|A mobile generator often supplies all of the power to a jobsite, so it’s important to know how to use it wisely to minimize accidents. Source: Doosan Portable Power|
Mobile generators play a key role in the operation of a drilling site, often serving as the primary power source for the entire operation. Because of this central role, the importance of generator safety on a drilling site — or any other jobsite — should never be underestimated.
Generator safety risks can be broadly classified as mechanical and electrical. Mechanical hazards are generally easy to spot — rotating fans, moving belts — and can result in physical harm to an operator such as burns, abrasions or lacerations. Electrical risks, on the other hand, are not always visible and can result in significant harm, even death. The most serious risk is electrical shock or electrocution.
To avoid mechanical risks, an operator should become familiar with the machine parts, taking note of warning decals and safety guards, and following the manufacturer’s recommendations for safe operation. Most mechanical-related generator accidents can be prevented by following basic safety guidelines.
Reducing the electrical risks associated with a mobile generator starts with proper installation by a certified individual in accordance with standard electrical practices and local codes. Proper grounding reduces many of the risks associated with generator operation, including tripped breakers, short circuits that produce sparks or arcing, and uncontained electrical current.
Incorrect electrical connections not only put an operator at risk, but can also cause significant damage to a generator, as well as the equipment being powered. The downstream effect of damaged equipment is forced downtime, costly equipment repairs or replacement and, ultimately, lost revenue.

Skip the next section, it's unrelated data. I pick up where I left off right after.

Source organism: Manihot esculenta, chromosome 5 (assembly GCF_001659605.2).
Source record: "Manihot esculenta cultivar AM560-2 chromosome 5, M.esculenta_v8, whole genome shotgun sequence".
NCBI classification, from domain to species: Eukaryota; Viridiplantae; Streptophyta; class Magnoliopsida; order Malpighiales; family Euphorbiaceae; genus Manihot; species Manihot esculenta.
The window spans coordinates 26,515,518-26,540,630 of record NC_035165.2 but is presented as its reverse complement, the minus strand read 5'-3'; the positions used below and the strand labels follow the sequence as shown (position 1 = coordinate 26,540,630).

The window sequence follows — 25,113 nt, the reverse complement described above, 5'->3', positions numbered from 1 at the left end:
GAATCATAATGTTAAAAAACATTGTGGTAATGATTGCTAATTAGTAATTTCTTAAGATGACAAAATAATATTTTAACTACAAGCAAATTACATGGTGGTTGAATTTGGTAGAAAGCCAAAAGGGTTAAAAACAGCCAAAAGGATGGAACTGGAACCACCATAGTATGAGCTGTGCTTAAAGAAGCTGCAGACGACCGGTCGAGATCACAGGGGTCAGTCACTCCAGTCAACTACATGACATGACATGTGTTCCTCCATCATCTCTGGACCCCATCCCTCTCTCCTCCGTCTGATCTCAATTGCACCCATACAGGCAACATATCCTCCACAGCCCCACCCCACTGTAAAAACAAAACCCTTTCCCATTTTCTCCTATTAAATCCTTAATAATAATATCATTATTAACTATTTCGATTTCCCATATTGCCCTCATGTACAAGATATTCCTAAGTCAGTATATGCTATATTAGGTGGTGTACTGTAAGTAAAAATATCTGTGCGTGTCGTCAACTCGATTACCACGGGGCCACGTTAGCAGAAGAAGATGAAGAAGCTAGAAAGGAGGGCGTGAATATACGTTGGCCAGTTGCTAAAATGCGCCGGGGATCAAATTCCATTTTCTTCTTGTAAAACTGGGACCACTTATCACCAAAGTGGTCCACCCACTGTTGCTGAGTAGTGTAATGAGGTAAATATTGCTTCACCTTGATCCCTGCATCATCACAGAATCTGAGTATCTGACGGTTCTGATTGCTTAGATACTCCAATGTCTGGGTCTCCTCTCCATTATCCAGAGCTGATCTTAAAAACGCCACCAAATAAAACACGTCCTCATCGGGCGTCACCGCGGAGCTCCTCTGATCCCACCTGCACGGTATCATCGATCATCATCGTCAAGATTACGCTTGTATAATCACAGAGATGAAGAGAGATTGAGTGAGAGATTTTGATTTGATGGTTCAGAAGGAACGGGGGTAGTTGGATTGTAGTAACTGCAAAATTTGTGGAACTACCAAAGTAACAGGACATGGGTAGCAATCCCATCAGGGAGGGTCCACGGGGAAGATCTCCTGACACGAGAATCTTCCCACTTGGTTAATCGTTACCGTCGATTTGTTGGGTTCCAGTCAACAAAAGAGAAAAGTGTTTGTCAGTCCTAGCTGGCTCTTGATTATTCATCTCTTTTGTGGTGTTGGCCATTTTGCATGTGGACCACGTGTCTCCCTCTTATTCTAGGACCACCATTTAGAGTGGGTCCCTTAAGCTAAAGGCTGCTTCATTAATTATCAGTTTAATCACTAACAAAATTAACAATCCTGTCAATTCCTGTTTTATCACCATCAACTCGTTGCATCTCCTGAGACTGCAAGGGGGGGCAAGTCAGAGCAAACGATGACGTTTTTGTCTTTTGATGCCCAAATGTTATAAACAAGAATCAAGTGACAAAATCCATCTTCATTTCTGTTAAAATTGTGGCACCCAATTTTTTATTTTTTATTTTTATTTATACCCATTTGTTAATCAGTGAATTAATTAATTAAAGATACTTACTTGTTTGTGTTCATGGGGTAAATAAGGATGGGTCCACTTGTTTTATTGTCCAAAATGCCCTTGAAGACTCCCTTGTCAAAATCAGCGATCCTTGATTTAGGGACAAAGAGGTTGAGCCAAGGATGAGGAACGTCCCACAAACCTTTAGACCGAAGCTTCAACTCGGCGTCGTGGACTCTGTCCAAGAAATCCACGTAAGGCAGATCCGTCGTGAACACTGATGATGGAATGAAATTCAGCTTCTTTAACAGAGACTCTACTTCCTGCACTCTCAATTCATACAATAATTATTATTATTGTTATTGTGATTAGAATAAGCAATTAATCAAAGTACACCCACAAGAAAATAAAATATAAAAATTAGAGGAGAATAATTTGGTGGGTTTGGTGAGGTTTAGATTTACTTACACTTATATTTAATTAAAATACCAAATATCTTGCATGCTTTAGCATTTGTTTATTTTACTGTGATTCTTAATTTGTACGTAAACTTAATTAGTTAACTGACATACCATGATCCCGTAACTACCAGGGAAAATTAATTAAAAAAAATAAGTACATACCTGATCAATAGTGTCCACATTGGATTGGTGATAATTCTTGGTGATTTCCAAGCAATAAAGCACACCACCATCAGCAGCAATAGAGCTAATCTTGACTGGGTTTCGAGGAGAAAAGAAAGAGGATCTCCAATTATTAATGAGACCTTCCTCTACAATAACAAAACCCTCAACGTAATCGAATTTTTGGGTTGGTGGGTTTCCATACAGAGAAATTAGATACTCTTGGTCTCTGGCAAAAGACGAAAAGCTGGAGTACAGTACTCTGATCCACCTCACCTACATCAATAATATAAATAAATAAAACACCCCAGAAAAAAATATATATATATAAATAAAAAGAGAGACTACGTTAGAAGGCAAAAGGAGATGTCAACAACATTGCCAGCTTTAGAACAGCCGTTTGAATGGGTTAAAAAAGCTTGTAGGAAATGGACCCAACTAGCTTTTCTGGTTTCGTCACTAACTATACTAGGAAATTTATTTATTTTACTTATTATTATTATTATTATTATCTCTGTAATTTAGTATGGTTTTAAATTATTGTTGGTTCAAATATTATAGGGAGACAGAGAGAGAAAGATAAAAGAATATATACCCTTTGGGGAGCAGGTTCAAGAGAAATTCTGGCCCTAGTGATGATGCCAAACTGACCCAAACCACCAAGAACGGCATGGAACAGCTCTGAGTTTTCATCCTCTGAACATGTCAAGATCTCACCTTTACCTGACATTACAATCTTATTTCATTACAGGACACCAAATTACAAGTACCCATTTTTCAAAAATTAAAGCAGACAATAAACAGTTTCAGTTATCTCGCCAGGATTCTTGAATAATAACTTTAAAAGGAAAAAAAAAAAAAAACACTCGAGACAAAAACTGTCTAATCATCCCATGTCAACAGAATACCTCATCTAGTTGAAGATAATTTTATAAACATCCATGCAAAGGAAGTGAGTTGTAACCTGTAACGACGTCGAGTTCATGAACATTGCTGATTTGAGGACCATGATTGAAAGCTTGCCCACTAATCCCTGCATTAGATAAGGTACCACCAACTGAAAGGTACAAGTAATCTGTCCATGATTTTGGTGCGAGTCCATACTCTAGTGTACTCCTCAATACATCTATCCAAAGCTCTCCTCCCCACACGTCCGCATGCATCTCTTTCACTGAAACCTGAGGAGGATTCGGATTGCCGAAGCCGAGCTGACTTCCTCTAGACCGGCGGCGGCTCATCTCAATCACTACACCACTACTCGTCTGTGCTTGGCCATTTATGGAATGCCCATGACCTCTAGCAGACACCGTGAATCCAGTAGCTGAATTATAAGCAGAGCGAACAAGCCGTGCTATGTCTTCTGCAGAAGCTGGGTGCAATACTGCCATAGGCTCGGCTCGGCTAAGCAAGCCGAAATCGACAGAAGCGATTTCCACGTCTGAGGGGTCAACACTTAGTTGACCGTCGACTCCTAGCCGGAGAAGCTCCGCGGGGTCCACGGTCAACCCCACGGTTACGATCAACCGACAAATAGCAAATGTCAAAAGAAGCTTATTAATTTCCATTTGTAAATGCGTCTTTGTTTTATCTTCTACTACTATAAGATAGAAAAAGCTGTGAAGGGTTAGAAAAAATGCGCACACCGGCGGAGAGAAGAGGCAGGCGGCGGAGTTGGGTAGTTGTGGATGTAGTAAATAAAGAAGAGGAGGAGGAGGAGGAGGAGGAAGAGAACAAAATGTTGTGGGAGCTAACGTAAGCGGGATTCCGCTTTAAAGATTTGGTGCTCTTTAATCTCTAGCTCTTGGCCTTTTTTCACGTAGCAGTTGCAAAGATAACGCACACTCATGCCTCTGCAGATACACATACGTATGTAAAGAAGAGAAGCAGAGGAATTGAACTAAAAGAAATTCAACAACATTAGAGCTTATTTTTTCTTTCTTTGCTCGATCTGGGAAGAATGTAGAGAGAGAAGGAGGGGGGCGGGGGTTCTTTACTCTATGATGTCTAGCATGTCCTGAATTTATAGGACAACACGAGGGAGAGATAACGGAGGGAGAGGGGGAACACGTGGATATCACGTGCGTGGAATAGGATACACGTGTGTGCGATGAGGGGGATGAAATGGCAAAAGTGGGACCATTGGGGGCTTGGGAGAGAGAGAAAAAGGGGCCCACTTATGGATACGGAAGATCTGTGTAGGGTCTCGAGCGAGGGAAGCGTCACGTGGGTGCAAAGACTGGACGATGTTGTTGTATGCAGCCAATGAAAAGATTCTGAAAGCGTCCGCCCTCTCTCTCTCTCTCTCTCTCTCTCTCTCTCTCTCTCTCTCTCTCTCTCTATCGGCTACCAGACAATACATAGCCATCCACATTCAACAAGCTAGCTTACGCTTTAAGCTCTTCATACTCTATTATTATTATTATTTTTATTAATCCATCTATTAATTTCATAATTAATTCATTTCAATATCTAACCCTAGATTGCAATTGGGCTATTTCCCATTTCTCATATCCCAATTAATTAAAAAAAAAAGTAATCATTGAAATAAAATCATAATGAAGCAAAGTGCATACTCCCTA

Cables are another risk factor when powering a jobsite. This includes the general condition of cables, plus the routing of cables to and around equipment on the site.
Cables are rental items that experience a tremendous amount of use and, over time, become worn. When this happens, the rubber casing can split or peel, creating a potential path for a short circuit to occur. Simply checking the condition of cables before use can help prevent a dangerous situation.
It’s also important to maintain the condition of cables by protecting them from excessive wear and tear that can easily occur when crisscrossing a jobsite. Routing cable should be done in a way that minimizes risk to people and equipment. Surveying a jobsite prior to setup can help identify the best cable path. Avoid obstacles and hazards, including standing water and heavy traffic areas that can damage cables and present a tripping hazard for workers. If heavy traffic areas are unavoidable, use cable ramps — plastic devices that protect cables from pedestrian and vehicle traffic.
Brains of the Operation
The generator control panel is another area with safety functionality. The control panel allows an operator to monitor machine function and receive warning indications should the generator begin to operate outside of safe limits. The warning display tells the operator what malfunction is occurring, and possibly how to remedy the issue. If a control panel warning is not addressed by an operator, the machine will enter protection mode and shut down.
Safety mechanisms are built into most mobile generators through features that don’t allow the machine to operate outside of certain parameters. If a generator is overloaded, it will trip and shut down to protect the machine from being damaged. Likewise, if an engine experiences problems, the machine will shut down to prevent complete engine failure. An emergency stop button that immediately terminates operation is a common feature on most mobile generator models.
Following these guidelines can help minimize the risks associated with mobile generator operation, reducing the potential for accidents and injuries — and ensuring a safer jobsite for all.
Todd Howe is global generator products manager at Doosan Portable Power.